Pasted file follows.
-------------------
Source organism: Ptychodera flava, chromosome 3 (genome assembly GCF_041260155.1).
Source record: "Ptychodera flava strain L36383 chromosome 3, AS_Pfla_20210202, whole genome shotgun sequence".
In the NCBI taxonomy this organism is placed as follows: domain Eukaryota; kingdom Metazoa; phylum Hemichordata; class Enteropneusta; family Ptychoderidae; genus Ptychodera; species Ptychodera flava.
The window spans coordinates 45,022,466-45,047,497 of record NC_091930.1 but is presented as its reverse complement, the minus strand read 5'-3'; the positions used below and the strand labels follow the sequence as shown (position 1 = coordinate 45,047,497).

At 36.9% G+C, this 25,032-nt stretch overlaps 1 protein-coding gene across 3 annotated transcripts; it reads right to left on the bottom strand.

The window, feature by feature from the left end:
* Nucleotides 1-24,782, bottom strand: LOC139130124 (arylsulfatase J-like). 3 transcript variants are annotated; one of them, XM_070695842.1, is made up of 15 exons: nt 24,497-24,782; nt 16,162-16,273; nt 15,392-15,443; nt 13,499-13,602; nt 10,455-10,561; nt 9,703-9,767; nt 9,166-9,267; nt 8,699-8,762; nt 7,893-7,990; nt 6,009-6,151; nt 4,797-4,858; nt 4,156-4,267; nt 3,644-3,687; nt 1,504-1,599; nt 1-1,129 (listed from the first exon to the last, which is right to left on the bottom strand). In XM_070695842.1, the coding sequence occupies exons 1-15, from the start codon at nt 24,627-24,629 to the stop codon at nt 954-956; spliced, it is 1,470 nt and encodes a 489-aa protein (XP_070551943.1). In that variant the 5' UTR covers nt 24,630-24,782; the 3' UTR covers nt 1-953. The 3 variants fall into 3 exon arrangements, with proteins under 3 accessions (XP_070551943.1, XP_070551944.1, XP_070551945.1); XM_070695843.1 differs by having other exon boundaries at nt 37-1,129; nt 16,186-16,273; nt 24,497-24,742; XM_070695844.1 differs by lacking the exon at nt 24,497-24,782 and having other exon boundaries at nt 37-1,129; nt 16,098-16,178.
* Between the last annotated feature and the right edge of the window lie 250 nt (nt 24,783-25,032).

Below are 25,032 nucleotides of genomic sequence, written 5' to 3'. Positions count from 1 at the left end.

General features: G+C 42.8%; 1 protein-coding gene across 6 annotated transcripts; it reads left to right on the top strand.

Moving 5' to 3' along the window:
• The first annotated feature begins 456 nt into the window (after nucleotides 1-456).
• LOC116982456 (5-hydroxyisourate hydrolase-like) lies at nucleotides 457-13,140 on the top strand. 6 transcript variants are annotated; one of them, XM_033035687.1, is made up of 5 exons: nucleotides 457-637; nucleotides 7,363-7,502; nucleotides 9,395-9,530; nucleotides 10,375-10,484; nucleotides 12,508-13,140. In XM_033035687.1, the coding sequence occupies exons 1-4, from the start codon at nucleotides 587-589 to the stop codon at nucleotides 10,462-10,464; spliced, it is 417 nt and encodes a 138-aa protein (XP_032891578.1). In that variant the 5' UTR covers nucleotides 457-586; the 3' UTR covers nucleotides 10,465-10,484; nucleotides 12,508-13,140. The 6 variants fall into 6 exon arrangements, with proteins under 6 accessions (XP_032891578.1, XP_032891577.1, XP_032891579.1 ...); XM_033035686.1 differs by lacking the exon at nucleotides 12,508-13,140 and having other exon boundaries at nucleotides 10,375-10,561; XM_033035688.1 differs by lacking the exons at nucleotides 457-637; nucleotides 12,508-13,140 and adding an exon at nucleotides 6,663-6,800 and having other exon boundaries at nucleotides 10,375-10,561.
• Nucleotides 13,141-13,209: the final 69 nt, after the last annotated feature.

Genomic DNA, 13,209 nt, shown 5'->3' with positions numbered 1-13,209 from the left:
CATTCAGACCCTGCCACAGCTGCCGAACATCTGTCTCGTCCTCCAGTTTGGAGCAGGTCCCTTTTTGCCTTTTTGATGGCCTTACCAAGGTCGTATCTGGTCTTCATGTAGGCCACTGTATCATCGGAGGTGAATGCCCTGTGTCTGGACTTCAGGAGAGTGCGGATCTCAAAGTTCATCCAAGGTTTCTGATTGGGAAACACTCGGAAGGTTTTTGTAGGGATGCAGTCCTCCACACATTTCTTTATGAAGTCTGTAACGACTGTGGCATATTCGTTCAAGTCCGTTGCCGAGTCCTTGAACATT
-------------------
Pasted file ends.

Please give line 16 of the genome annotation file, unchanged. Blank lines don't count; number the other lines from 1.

CATTCAGACCCTGCCACAGCTGCCGAACATCTGTCTCGTCCTCCAGTTTGGAGCAGGTCCCTTTTTGCCTTTTTGATGGCCTTACCAAGGTCGTATCTGGTCTTCATGTAGGCCACTGTATCATCGGAGGTGAATGCCCTGTGTCTGGACTTCAGGAGAGTGCGGATCTCAAAGTTCATCCAAGGTTTCTGATTGGGAAACACTCGGAAGGTTTTTGTAGGGATGCAGTCCTCCACACATTTCTTTATGAAGTCTGTAACGACTGTGGCATATTCGTTCAAGTCCGTTGCCGAGTCCTTGAACATT